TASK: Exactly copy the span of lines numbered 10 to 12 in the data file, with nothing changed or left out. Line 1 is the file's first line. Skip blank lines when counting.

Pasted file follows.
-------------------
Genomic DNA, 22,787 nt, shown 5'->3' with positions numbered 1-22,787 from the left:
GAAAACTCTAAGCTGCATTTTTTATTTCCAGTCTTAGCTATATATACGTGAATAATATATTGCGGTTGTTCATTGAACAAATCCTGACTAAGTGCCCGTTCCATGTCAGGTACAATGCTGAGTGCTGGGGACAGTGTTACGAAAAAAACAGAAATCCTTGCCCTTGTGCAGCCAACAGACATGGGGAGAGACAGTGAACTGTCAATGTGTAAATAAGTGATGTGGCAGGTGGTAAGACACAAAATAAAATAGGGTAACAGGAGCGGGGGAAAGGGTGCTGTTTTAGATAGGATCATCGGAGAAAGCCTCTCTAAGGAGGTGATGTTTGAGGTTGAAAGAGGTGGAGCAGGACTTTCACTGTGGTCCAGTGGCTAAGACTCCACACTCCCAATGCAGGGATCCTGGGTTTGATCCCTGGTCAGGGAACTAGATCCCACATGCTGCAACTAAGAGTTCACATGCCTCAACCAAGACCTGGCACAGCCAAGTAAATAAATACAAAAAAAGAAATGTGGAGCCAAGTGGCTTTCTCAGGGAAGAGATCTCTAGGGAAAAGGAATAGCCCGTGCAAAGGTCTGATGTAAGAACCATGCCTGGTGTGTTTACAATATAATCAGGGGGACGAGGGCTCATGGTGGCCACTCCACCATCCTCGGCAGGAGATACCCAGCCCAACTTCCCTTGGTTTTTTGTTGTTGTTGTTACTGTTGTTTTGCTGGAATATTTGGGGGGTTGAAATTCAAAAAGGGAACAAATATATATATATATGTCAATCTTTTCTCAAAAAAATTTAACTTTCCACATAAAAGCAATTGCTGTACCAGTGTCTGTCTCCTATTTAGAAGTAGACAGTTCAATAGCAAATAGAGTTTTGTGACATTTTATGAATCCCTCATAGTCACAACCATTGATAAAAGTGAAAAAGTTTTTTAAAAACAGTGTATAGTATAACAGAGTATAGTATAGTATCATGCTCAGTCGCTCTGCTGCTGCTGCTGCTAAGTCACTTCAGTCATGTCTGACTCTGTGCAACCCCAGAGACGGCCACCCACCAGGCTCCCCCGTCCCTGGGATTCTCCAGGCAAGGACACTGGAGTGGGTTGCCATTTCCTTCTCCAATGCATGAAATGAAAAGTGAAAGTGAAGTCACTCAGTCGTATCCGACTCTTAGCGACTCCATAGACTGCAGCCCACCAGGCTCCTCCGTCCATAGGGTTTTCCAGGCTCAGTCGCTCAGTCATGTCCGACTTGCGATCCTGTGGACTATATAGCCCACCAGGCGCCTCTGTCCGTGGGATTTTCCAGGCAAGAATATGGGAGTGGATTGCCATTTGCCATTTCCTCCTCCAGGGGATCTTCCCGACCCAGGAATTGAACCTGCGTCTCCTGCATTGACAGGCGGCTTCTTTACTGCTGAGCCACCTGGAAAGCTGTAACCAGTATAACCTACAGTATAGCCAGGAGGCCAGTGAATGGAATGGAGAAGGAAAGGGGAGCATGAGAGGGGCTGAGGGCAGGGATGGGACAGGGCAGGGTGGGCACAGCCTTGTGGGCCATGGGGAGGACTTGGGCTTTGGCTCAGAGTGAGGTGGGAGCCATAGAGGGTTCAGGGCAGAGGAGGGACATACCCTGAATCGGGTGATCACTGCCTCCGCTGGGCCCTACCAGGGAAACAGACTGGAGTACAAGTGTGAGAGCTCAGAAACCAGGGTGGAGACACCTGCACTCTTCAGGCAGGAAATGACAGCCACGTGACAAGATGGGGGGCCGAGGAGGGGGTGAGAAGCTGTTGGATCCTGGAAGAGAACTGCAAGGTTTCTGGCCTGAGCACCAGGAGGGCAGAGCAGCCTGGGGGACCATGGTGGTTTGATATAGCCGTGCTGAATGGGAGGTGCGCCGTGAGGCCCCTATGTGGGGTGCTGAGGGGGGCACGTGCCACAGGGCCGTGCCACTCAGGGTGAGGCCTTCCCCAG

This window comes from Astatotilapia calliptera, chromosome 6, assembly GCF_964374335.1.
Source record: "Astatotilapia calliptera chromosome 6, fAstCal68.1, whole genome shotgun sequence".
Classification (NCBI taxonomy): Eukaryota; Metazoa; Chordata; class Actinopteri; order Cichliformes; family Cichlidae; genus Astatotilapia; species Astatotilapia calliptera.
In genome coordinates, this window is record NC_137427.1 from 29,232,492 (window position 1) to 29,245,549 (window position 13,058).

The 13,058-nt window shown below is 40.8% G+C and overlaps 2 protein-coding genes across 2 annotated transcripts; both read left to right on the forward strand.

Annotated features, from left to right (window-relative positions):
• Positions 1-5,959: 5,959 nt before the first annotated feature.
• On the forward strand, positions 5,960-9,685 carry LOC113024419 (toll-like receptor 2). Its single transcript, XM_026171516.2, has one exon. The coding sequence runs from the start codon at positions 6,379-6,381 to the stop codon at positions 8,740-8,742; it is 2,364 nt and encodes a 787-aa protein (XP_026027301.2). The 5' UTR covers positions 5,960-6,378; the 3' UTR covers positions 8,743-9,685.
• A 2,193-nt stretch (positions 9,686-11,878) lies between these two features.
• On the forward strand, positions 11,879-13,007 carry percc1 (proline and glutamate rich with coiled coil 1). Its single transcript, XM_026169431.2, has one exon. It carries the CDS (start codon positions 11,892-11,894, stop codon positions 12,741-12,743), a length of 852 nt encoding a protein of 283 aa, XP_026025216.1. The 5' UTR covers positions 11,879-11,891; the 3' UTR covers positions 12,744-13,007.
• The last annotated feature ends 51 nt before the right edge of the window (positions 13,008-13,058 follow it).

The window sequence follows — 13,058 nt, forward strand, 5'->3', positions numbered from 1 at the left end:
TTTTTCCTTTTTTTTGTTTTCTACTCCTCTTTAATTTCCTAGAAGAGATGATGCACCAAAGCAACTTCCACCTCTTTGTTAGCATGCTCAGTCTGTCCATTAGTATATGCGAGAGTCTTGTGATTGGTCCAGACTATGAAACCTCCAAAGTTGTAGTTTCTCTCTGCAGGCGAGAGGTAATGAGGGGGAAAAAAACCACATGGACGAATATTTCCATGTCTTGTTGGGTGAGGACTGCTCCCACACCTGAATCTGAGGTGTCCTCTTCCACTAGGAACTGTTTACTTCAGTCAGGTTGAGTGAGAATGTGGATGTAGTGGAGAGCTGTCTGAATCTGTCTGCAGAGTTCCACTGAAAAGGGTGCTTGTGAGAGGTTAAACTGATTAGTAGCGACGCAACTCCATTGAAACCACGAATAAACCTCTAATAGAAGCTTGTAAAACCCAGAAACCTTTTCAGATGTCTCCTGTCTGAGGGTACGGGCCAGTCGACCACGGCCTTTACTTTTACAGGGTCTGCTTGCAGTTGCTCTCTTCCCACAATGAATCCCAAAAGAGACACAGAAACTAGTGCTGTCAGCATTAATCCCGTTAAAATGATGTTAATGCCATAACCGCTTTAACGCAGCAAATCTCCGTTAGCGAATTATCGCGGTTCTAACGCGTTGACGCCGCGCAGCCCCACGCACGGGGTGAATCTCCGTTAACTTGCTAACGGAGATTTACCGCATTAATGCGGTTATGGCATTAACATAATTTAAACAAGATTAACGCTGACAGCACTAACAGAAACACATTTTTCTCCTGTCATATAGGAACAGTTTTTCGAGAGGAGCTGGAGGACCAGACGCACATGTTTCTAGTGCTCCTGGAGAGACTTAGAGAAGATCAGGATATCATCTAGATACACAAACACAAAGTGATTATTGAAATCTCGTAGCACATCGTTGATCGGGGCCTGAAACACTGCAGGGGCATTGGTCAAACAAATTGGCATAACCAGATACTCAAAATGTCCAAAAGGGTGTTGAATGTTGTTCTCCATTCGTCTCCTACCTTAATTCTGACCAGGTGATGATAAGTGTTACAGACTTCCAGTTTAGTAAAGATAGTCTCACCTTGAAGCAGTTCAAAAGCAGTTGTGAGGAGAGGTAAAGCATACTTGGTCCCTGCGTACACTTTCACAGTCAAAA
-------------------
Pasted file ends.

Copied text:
• On the forward strand, positions 5,960-9,685 carry LOC113024419 (toll-like receptor 2). Its single transcript, XM_026171516.2, has one exon. The coding sequence runs from the start codon at positions 6,379-6,381 to the stop codon at positions 8,740-8,742; it is 2,364 nt and encodes a 787-aa protein (XP_026027301.2). The 5' UTR covers positions 5,960-6,378; the 3' UTR covers positions 8,743-9,685.
• A 2,193-nt stretch (positions 9,686-11,878) lies between these two features.
• On the forward strand, positions 11,879-13,007 carry percc1 (proline and glutamate rich with coiled coil 1). Its single transcript, XM_026169431.2, has one exon. It carries the CDS (start codon positions 11,892-11,894, stop codon positions 12,741-12,743), a length of 852 nt encoding a protein of 283 aa, XP_026025216.1. The 5' UTR covers positions 11,879-11,891; the 3' UTR covers positions 12,744-13,007.